There isn’t much to talk about in goal for Toronto for the first time in forever. Andersen is the obvious starter, and although Curtis McElhinney is far from the ideal backup, he is a decent option. Garret Sparks needed to be lights out to push for the job and has not done so. Sparks will find himself in the AHL, but could very easily find himself in the NHL as the backup if McElhinney has a Jhonas Enroth-esque start to the year.

Players To Watch

Patrick Marleau

The 38-year-old will be playing for a new team for the first time since 1997. Marleau finds himself alongside Nazem Kadri and Leo Komarov in a shutdown line that features some offensive punch. After a 27 goal season in San Jose, Patrick Marleau has already shown off his elite shot in the preseason, giving Leafs fans a glimpse of what could be a fantastic year in Toronto. He also finds himself on the first powerplay unit with Auston Matthews and William Nylander, which is among the league’s best on paper.

Matt Martin

After a disappointing offensive year to start his Leafs career, Matt Martin will have much more opportunity to score some points if, in fact, the fourth line features Miro Aaltonen and Connor Brown. Brown scored 20 goals last year, while Aaltonen was among the best U24 players in the KHL. With Ben Smith on the fourth line last year, the fourth line became a black hole in the lineup. Although Nikita Soshnikov has the talent to score in the NHL, he simply couldn’t carry his two offensively deficient linemates as a 23-year-old rookie.

When played alongside Brian Boyle and Kasperi Kapanen, two players with NHL level talent, at the end of the 2016-17 season and into the playoffs, Martin looked like a different player. With Brown and Aaltonen, Martin should look like a much-improved player. He has already shown this in the preseason, with a crisp pass to Miro Aaltonen that nearly resulted in a goal against the Montreal Canadiens.

Morgan Rielly

With a new defensive partner in Ron Hainsey, as well as a sturdier second pairing with Gardiner and Zaitsev, Morgan Rielly should receive much more offensive opportunity than a year ago. Rielly has shown time and time again his offensive prowess, but in the 2016-17 season, Mike Babcock chose to give him tough defensive minutes. The year may not have given him offensive opportunity, but Rielly was able to improve in the defensive zone. Hainsey’s defensive play should allow Rielly to push more offensively. Combine that with the Gardiner-Zaitsev pairing splitting tough minutes, look for more scoring out of Rielly this season.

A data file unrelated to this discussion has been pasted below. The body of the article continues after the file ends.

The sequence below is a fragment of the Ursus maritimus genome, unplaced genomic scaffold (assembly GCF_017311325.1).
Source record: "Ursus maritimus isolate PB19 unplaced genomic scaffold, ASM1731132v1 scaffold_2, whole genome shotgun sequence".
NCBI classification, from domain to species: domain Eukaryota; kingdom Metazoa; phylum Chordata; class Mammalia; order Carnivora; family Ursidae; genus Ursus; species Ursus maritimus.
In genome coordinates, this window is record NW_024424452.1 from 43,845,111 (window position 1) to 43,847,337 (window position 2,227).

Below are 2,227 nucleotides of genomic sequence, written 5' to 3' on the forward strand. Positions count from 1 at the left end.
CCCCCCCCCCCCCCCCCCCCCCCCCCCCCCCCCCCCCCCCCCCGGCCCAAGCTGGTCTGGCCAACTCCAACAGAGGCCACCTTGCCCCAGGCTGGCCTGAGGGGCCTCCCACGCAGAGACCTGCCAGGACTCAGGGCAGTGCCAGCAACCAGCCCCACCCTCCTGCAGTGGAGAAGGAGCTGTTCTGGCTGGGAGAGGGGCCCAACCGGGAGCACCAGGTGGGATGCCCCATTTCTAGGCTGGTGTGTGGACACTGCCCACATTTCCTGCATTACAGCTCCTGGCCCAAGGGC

Players On The Decline

Connor Brown

The unfortunate part about the depth the Leafs have at wing is that one top nine quality forward will be forced to play fourth line minutes. At the moment, that man seems to be Connor Brown. Although he scored 20 goals in his rookie season, the signing of Patrick Marleau pushes the 23-year-old down to the fourth line. He may be just as, if not more talented than a season ago, but Brown should not be expected to score 20 goals again if he plays extended periods of time on the fourth line with Matt Martin and Miro Aaltonen.

Nazem Kadri

Nazem Kadri had an incredible 2016-17 season, emerging as a premier two-way center in the NHL. With Patrick Marleau now on his line, Kadri will likely be dishing the puck to the future Hall of Famer more often than he will be firing it himself. Although he may hit 60+ points once again, don’t expect Nazem Kadri to score 32 goals in 2017-18.

2017-18 Toronto Maple Leafs Season Prediction

After a spectacular 2016-17 season, the Toronto Maple Leafs’ secret is out of the bag. They will no longer be able to play the underdog card and will have to face the heavy expectations of a rabid fan base.

The Leafs were very lucky in terms of health a year ago, with nine (!) players playing in all 82 games. Although that kind of health is unlikely to occur again, Toronto will need their key players to remain healthy in order to contend for the Atlantic Division.

In just two years, Toronto has gone from a bottom feeder to a contender in the Atlantic. Although a healthy Tampa Bay looks like the early favourite, the Leafs often find themselves ranked second in the division. Their offensive depth makes them one of the most feared teams in the league on a nightly basis, though their defence will need to prove they can hold the fort and win Toronto a few more games in 2017-18.

A reasonable prediction for Toronto in 2017-18 would be a divisional playoff spot. Finishing in the top three and avoiding the division winners would be deemed a success and give Toronto much greater odds of reaching the Eastern Conference Semi-Finals, or potentially even further.

For now, second in the Atlantic seems to be the place for the Maple Leafs. They may not be the perennial threat that the Lightning are (when healthy), but Toronto is not very far from becoming a premier team in the National Hockey League.

Main Photo: Embed from Getty Images